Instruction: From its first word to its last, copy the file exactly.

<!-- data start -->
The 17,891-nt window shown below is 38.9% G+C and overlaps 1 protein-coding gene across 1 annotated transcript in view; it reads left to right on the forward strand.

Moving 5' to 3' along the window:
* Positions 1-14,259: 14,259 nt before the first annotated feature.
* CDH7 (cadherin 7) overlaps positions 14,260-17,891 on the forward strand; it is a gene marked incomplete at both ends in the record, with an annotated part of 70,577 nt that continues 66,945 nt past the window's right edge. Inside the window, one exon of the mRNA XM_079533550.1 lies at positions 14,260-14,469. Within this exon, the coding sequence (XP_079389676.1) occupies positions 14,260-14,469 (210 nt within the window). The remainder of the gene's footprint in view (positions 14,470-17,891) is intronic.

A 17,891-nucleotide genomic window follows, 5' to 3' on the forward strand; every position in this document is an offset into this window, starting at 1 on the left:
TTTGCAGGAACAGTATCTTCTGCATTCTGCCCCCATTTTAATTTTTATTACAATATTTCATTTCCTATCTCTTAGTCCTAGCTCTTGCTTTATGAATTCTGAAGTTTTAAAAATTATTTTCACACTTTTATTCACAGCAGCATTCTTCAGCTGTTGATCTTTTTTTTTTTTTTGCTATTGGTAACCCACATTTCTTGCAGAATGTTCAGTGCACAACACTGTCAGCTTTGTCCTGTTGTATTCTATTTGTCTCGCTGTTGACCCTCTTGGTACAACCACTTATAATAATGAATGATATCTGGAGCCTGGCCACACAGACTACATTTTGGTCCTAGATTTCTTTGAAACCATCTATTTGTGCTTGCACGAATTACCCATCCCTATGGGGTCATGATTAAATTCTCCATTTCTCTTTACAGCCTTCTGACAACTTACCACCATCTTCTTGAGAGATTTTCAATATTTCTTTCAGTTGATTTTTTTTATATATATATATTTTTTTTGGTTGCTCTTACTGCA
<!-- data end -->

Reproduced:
The 17,891-nt window shown below is 38.9% G+C and overlaps 1 protein-coding gene across 1 annotated transcript in view; it reads left to right on the forward strand.

Moving 5' to 3' along the window:
* Positions 1-14,259: 14,259 nt before the first annotated feature.
* CDH7 (cadherin 7) overlaps positions 14,260-17,891 on the forward strand; it is a gene marked incomplete at both ends in the record, with an annotated part of 70,577 nt that continues 66,945 nt past the window's right edge. Inside the window, one exon of the mRNA XM_079533550.1 lies at positions 14,260-14,469. Within this exon, the coding sequence (XP_079389676.1) occupies positions 14,260-14,469 (210 nt within the window). The remainder of the gene's footprint in view (positions 14,470-17,891) is intronic.

A 17,891-nucleotide genomic window follows, 5' to 3' on the forward strand; every position in this document is an offset into this window, starting at 1 on the left:
TTTGCAGGAACAGTATCTTCTGCATTCTGCCCCCATTTTAATTTTTATTACAATATTTCATTTCCTATCTCTTAGTCCTAGCTCTTGCTTTATGAATTCTGAAGTTTTAAAAATTATTTTCACACTTTTATTCACAGCAGCATTCTTCAGCTGTTGATCTTTTTTTTTTTTTTGCTATTGGTAACCCACATTTCTTGCAGAATGTTCAGTGCACAACACTGTCAGCTTTGTCCTGTTGTATTCTATTTGTCTCGCTGTTGACCCTCTTGGTACAACCACTTATAATAATGAATGATATCTGGAGCCTGGCCACACAGACTACATTTTGGTCCTAGATTTCTTTGAAACCATCTATTTGTGCTTGCACGAATTACCCATCCCTATGGGGTCATGATTAAATTCTCCATTTCTCTTTACAGCCTTCTGACAACTTACCACCATCTTCTTGAGAGATTTTCAATATTTCTTTCAGTTGATTTTTTTTATATATATATATTTTTTTTGGTTGCTCTTACTGCA